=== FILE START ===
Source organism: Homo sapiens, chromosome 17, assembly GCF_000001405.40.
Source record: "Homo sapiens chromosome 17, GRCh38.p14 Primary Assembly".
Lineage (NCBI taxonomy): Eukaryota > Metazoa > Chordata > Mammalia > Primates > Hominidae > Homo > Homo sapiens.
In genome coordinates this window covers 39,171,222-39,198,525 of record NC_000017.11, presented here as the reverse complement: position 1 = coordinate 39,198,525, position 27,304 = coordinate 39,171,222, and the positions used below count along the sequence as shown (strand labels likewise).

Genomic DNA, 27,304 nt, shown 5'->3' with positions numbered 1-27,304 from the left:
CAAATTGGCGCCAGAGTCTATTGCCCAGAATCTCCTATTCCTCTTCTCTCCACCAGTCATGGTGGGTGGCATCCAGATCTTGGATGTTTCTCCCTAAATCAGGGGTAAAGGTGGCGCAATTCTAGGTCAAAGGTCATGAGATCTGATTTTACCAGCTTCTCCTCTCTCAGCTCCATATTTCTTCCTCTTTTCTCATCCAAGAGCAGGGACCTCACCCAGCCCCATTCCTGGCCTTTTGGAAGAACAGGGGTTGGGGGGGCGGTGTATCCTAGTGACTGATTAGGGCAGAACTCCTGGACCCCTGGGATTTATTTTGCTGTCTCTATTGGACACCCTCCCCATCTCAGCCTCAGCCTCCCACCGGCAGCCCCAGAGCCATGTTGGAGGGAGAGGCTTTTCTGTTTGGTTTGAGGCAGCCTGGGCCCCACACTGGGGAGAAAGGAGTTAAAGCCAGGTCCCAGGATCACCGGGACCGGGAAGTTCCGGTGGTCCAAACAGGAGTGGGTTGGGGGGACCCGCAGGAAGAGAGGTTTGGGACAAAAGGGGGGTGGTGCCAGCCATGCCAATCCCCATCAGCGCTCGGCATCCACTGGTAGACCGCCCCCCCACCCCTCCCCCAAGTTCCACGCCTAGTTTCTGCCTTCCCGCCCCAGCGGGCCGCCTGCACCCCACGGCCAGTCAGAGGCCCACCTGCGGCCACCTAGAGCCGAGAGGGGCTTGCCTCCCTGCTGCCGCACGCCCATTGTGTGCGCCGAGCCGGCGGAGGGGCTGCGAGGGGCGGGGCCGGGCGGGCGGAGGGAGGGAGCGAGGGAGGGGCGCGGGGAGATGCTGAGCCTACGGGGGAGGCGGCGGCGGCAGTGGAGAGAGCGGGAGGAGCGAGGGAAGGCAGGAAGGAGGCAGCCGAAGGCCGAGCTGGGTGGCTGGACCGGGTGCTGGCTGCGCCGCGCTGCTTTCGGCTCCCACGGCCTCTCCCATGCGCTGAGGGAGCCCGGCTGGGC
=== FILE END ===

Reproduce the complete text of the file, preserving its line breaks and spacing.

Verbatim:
Source organism: Homo sapiens, chromosome 17, assembly GCF_000001405.40.
Source record: "Homo sapiens chromosome 17, GRCh38.p14 Primary Assembly".
Lineage (NCBI taxonomy): Eukaryota > Metazoa > Chordata > Mammalia > Primates > Hominidae > Homo > Homo sapiens.
In genome coordinates this window covers 39,171,222-39,198,525 of record NC_000017.11, presented here as the reverse complement: position 1 = coordinate 39,198,525, position 27,304 = coordinate 39,171,222, and the positions used below count along the sequence as shown (strand labels likewise).

Genomic DNA, 27,304 nt, shown 5'->3' with positions numbered 1-27,304 from the left:
CAAATTGGCGCCAGAGTCTATTGCCCAGAATCTCCTATTCCTCTTCTCTCCACCAGTCATGGTGGGTGGCATCCAGATCTTGGATGTTTCTCCCTAAATCAGGGGTAAAGGTGGCGCAATTCTAGGTCAAAGGTCATGAGATCTGATTTTACCAGCTTCTCCTCTCTCAGCTCCATATTTCTTCCTCTTTTCTCATCCAAGAGCAGGGACCTCACCCAGCCCCATTCCTGGCCTTTTGGAAGAACAGGGGTTGGGGGGGCGGTGTATCCTAGTGACTGATTAGGGCAGAACTCCTGGACCCCTGGGATTTATTTTGCTGTCTCTATTGGACACCCTCCCCATCTCAGCCTCAGCCTCCCACCGGCAGCCCCAGAGCCATGTTGGAGGGAGAGGCTTTTCTGTTTGGTTTGAGGCAGCCTGGGCCCCACACTGGGGAGAAAGGAGTTAAAGCCAGGTCCCAGGATCACCGGGACCGGGAAGTTCCGGTGGTCCAAACAGGAGTGGGTTGGGGGGACCCGCAGGAAGAGAGGTTTGGGACAAAAGGGGGGTGGTGCCAGCCATGCCAATCCCCATCAGCGCTCGGCATCCACTGGTAGACCGCCCCCCCACCCCTCCCCCAAGTTCCACGCCTAGTTTCTGCCTTCCCGCCCCAGCGGGCCGCCTGCACCCCACGGCCAGTCAGAGGCCCACCTGCGGCCACCTAGAGCCGAGAGGGGCTTGCCTCCCTGCTGCCGCACGCCCATTGTGTGCGCCGAGCCGGCGGAGGGGCTGCGAGGGGCGGGGCCGGGCGGGCGGAGGGAGGGAGCGAGGGAGGGGCGCGGGGAGATGCTGAGCCTACGGGGGAGGCGGCGGCGGCAGTGGAGAGAGCGGGAGGAGCGAGGGAAGGCAGGAAGGAGGCAGCCGAAGGCCGAGCTGGGTGGCTGGACCGGGTGCTGGCTGCGCCGCGCTGCTTTCGGCTCCCACGGCCTCTCCCATGCGCTGAGGGAGCCCGGCTGGGC